Conservation easements are often quite misunderstood.
They are simply an instrument by which a landowner can protect their land from future development into perpetuity. Conservation easements are unique to each and every land parcel that gets conserved. They can control not only future development but limit and control the uses of the land as well. First and foremost, their major benefit is to protect and continue proper stewardship of the land. However, there are distinct advantages from a tax standpoint to conserving land. To better understand the basics, I would recommend visiting The Nature Conservancy website. As a national organization, The Nature Conservancy is perhaps the most widely recognized and known advocate of conservation easements. However, as an individual becomes more educated into the specifics of conservation easements, they will most likely find many local organizations as well.
Here in Vermont one of the oldest and largest overseer of conservation easements is the Vermont Land Trust. They not only oversee and enforce the easements, they are instrumental in educating and guiding landowners through the legalities and benefits, and the writing of the binding agreement. Many regions and communities also have their own more localized land trusts. The Upper Valley Land Trust, Richmond Land Trust and Lake Champlain Land Trust are just a few examples.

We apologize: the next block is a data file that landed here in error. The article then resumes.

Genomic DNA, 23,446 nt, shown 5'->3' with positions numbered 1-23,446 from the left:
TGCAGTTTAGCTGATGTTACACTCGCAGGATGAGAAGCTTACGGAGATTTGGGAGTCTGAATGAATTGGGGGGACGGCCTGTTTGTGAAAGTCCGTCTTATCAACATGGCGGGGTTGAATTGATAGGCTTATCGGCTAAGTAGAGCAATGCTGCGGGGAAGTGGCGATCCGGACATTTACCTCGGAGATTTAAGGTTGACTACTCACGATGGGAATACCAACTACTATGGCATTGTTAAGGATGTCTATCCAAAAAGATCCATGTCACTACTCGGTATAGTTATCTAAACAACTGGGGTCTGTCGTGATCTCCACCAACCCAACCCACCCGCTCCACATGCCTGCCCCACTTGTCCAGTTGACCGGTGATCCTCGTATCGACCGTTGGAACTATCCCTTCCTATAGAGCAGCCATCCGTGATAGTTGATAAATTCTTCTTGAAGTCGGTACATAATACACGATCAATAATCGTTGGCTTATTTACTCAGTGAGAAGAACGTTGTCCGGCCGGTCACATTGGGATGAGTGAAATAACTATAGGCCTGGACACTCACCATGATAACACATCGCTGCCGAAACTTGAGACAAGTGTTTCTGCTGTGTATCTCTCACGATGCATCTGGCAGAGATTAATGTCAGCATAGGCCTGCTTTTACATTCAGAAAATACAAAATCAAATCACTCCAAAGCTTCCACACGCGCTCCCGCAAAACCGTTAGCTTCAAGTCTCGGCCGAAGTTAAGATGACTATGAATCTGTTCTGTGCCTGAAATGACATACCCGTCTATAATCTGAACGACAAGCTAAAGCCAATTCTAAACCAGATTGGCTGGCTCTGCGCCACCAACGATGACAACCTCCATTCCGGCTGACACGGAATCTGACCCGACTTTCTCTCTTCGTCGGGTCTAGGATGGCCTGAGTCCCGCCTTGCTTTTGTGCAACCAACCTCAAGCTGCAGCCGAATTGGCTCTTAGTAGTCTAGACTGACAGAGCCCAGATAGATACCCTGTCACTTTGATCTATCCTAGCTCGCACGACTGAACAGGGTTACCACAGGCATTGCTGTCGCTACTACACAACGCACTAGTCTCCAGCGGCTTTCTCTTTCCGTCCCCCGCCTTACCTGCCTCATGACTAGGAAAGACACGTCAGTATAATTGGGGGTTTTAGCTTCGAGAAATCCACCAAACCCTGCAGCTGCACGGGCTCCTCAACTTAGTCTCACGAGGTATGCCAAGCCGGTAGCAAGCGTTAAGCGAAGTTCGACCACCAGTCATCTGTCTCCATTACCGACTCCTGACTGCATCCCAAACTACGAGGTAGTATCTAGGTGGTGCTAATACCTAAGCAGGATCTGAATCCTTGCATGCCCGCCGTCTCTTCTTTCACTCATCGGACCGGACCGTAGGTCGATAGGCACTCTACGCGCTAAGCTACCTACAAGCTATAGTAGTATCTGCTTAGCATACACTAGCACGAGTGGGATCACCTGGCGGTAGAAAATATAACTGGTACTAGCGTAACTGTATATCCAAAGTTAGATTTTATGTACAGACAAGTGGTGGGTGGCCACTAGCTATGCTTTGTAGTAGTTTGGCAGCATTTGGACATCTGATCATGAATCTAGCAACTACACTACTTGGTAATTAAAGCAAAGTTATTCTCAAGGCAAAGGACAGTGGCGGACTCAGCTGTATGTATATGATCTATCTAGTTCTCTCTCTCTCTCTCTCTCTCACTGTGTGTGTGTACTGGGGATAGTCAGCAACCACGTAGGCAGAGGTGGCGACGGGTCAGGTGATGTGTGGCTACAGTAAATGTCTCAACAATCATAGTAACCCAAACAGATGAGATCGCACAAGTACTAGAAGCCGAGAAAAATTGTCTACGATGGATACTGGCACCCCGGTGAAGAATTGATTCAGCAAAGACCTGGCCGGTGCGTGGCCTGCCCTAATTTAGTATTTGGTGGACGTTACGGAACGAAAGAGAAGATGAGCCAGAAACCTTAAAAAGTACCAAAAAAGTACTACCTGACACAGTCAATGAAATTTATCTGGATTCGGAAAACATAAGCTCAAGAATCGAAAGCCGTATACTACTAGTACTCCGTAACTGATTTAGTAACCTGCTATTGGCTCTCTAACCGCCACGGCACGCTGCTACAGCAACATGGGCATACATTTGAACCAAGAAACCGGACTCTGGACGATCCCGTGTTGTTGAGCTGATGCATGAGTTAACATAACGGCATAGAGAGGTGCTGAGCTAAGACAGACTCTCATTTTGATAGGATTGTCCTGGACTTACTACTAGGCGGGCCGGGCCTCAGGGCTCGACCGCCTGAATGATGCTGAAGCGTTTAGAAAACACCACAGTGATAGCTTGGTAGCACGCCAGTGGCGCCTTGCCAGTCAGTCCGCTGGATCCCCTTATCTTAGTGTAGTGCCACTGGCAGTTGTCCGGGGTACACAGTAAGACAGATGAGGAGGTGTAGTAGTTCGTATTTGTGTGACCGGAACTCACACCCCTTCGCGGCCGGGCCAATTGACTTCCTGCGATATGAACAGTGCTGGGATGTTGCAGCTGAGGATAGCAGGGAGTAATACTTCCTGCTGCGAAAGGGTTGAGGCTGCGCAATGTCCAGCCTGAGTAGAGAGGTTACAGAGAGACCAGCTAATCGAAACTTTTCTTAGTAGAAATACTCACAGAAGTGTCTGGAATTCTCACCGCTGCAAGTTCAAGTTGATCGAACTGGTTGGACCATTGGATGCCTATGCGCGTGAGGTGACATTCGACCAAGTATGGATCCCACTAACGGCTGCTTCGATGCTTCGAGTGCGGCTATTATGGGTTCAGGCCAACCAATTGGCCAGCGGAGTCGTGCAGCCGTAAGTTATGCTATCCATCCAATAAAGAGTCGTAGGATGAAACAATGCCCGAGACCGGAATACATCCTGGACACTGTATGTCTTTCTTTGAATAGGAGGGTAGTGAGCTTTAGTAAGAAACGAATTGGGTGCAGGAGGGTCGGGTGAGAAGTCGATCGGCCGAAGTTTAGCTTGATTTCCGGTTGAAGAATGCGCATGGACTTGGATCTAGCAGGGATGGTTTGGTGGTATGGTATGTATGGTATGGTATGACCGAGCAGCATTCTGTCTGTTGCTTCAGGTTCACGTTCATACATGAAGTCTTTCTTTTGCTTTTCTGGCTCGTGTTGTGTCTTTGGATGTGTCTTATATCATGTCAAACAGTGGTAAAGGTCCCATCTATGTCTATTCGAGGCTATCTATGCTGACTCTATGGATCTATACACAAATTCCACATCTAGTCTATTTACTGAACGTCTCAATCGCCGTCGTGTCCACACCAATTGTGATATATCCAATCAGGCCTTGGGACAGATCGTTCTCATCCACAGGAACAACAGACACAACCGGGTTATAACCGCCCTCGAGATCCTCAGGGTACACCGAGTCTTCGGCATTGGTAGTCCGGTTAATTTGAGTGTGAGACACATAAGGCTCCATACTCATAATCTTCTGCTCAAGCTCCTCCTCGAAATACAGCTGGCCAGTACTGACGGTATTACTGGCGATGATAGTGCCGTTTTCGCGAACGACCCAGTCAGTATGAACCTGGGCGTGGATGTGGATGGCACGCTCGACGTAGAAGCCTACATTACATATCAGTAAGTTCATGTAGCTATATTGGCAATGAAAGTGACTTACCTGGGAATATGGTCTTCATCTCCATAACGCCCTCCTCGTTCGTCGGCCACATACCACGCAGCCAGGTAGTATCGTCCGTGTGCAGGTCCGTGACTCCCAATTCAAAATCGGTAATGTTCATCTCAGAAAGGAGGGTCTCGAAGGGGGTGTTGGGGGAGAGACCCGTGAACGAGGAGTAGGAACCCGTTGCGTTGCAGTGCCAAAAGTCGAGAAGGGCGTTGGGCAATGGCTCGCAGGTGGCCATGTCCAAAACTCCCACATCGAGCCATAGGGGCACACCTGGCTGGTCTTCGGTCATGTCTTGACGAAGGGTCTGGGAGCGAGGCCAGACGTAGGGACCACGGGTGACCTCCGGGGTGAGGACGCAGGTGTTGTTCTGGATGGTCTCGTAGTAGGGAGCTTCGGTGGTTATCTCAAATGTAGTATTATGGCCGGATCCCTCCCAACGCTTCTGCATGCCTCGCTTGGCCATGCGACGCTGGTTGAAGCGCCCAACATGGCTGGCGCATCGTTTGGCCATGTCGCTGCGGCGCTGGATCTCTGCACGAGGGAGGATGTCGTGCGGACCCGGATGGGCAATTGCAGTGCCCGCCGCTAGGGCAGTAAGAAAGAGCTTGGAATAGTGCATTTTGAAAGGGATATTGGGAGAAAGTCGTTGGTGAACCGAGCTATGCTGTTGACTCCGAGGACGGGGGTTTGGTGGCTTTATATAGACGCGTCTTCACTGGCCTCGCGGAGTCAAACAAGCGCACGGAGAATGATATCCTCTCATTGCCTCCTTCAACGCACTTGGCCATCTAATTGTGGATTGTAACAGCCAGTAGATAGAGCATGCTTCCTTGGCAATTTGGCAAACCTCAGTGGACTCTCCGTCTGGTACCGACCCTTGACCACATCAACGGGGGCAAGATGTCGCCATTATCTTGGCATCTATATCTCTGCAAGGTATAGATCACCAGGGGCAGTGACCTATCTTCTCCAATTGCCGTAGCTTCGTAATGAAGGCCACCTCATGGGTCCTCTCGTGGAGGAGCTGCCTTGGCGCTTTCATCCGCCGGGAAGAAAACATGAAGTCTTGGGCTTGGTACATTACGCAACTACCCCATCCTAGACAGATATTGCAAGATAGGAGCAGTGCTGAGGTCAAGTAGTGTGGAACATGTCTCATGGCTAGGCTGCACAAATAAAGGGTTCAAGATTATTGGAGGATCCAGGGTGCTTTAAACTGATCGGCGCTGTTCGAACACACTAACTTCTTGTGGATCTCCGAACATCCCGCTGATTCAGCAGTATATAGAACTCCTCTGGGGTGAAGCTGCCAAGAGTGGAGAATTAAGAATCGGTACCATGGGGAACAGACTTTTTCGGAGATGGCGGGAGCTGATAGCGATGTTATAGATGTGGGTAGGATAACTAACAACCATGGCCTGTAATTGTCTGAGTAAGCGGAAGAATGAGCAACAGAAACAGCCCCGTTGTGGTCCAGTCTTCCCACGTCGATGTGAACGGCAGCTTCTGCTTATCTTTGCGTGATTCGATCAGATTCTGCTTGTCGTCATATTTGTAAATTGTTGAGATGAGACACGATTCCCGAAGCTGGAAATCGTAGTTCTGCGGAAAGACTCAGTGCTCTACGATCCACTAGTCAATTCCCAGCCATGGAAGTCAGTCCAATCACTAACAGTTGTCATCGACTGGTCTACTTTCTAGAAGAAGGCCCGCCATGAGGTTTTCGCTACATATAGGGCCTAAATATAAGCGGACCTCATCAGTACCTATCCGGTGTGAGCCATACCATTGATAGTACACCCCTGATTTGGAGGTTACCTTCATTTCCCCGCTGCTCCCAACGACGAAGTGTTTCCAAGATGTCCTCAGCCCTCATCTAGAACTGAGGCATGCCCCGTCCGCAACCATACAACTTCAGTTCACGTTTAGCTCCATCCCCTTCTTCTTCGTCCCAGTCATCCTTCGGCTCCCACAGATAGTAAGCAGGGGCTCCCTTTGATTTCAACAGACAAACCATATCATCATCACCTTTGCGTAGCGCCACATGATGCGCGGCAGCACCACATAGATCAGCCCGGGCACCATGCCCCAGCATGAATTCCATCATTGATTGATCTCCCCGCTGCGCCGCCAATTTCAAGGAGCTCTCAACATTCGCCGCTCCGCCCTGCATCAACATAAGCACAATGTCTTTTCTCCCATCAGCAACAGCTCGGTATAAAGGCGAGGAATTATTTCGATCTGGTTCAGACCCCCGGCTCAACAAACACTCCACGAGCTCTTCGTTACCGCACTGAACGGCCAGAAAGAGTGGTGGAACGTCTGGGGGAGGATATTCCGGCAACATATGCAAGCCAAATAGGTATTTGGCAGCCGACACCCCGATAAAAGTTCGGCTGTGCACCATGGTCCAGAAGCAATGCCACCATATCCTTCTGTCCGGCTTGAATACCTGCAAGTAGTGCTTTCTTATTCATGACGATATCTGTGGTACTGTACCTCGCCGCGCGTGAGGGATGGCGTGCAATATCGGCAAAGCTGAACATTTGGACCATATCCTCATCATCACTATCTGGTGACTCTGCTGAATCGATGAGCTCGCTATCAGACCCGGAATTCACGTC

In the simplest form, a conservation easement strips away the ability to develop the land parcel. This in theory, drops the value of a property. By having two appraisals done, one with no restrictions and one with the developments removed gives the differential by which an individual can gain tax credits. This is dictated by Federal Tax guidelines. Now I said in theory, it drops the value of a property hence it's sale price. In most cases and certainly in most areas of the country, this holds true. However, practice has demonstrated here in Vermont that a property that has a conservation easement on it, hence no ability to develop it beyond its current use, does not necessarily mean that the market price of the parcel is lowered.
Indeed, several of the record sales of the last decade in Vermont for private residences have been properties with conservation easements on them. The reason is that typically buyers of Vermont property are more concerned with the preservation of the land than selling off parcels for development. Of course each property is unique to itself and every conservation easement is equally unique, but in general, having a conservation easement on a property in Vermont does not necessarily mean that it's fair market value is less or that it will be detrimental to marketing of the property.
Conservation easements have protected millions of acres of private land throughout the country, and are one of the more successful means of preserving open space and wildlife habitat. I strongly recommend visiting the above referenced sites to better understand this important component of stewardship of our lands.
Posted by Wade I. Treadway